A unit increase in the antenatal MUAC of the mothers resulted in an incremental increase in BFF in this study. Opposing this, a finding from Bangladesh showed that maternal nutritional status was found to be unrelated to the frequency of breastfeeding (6). In general, a previous review (30) and cohort study (31) found an association between maternal weight and the main breastfeeding components. Thus, optimizing maternal BMI during the pre-conception period is essential, which is supported by the current findings indirectly. Unlike our findings where no association between infant nutritional status and the incidence rate ratio of BFF was determined, a study from Bangladesh stated that infant nutritional status was significantly associated with BFF (6).

In this study, mothers who had postnatal follow-up were more likely to frequently breastfeed their infants than their counterparts. This is true as postnatal follow-up helps to provide counselling services about appropriate breastfeeding (3). A major review approach for improving BF rate noted multiple determinants and influences but BF counselling is one of the key interventions to improve the BF rate (32). The incidence rate ratio of BFF was found to be higher among mothers who had preterm birth infants. Better counselling and support about appropriate breastfeeding to mothers of preterm infants might have enhanced their knowledge and practice on the frequency of BF. This evidence implies that the implementation of some breastfeeding counselling, such as about frequency and timing, to the lactating mothers could significantly improve breastfeeding practices.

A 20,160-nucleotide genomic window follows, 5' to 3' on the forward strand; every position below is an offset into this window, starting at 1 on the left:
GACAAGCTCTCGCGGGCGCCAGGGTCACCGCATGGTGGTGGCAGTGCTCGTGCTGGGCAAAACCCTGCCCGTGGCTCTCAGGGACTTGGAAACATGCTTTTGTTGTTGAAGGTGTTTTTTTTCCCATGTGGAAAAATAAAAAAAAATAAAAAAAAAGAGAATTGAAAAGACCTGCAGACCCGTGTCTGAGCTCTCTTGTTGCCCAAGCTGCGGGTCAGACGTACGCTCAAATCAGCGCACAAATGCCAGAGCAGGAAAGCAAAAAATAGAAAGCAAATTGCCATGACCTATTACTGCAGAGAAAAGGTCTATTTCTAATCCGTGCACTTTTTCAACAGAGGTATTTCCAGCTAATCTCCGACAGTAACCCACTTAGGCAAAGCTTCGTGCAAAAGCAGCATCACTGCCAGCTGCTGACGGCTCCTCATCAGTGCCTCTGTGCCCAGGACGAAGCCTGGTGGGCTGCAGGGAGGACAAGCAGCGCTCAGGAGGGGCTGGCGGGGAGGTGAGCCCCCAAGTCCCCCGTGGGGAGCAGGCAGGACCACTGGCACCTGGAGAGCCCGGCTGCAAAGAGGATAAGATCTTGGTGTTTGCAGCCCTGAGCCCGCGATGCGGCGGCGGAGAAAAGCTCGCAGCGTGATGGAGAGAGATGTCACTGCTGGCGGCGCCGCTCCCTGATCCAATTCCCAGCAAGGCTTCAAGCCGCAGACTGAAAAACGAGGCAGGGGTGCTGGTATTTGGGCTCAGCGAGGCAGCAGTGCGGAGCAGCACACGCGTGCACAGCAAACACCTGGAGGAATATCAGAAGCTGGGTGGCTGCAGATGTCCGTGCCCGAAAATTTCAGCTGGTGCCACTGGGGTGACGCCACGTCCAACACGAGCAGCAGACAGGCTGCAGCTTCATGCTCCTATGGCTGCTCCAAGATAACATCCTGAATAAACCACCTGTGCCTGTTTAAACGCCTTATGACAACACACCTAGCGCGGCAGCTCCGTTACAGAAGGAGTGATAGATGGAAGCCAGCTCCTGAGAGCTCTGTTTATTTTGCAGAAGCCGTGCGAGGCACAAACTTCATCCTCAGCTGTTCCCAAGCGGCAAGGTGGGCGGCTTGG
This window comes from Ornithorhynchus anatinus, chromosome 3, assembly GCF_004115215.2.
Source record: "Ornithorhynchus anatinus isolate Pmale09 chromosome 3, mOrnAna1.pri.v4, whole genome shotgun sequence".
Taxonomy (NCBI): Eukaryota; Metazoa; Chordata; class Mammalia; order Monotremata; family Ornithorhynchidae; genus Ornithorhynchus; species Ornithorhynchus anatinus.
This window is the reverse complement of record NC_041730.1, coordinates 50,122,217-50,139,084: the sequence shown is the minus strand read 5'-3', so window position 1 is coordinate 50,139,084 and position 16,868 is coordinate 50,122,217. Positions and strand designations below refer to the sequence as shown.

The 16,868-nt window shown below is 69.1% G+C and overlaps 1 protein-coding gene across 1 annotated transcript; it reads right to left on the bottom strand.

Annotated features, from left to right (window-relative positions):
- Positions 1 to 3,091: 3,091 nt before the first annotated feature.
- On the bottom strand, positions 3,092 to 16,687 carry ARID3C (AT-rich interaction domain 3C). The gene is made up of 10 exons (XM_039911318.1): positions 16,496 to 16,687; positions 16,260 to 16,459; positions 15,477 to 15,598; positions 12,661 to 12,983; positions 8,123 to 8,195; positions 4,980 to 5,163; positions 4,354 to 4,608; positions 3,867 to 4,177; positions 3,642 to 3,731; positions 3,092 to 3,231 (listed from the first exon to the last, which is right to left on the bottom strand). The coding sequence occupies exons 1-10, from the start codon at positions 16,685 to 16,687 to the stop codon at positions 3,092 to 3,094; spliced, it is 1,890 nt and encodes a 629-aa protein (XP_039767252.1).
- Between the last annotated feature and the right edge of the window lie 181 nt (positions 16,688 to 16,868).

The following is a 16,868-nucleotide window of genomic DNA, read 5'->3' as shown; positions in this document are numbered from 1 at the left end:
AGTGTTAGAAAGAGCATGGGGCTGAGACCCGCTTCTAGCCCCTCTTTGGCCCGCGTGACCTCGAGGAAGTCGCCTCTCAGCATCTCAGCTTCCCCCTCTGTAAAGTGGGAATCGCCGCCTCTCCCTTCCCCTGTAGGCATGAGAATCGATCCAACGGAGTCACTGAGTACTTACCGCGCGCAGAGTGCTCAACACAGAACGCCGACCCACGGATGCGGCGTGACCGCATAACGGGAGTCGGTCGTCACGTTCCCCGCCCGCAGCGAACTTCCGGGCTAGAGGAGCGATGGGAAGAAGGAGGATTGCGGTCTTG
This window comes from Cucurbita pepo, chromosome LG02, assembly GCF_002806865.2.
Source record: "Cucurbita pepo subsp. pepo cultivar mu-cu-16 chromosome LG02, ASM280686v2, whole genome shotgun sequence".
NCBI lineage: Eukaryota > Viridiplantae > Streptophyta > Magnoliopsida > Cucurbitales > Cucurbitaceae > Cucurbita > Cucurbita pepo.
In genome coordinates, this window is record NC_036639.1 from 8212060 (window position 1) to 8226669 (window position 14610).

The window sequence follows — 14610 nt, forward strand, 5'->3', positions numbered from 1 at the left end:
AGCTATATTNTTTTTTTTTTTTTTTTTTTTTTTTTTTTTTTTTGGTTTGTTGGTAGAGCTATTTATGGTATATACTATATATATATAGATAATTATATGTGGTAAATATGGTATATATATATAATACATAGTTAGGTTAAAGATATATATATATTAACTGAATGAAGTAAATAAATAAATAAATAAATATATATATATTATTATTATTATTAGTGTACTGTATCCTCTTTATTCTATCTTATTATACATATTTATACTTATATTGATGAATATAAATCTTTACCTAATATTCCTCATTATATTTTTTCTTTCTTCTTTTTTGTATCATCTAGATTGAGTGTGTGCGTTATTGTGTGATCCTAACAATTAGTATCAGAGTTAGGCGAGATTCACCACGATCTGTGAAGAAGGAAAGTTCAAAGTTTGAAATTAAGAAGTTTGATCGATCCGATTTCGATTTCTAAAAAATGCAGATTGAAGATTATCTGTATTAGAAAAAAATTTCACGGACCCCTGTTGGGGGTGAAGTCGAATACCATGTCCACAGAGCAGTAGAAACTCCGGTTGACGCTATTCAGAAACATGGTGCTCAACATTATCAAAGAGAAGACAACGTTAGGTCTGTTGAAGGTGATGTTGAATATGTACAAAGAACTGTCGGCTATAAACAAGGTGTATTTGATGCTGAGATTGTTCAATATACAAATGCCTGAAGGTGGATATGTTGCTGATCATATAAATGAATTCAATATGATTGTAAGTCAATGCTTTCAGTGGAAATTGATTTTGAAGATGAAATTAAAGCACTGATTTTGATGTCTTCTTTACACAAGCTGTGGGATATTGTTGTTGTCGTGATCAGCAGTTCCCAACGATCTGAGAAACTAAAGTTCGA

Similarly, the incidence rate ratio of frequent breastfeeding was higher among mothers who strongly agreed that their breast milk production was enough to feed their infants. Maternal perception about insufficient milk production was found to be one of the reasons for lower BFF and discontinuing BF in another study (6). There is also evidence that, for a mother, the more productive of their breasts was used more frequently than the less productive one, and when the breastfeeding was paired, the more productive breast was offered first more frequently than the less productive one (8). To our knowledge, this investigation is the first to examine BFF in relation to an urban setting. Thus, this finding may serve as baseline information for frontlin e health workers, decision-makers and researchers. However, mothers’ recall bias on BF frequency might affect the validity of this study. A prospective follow-up study that is able to observe the duration of BF for each frequent BF with the inclusion of socio-cultural variables would help to determine a more precise estimate.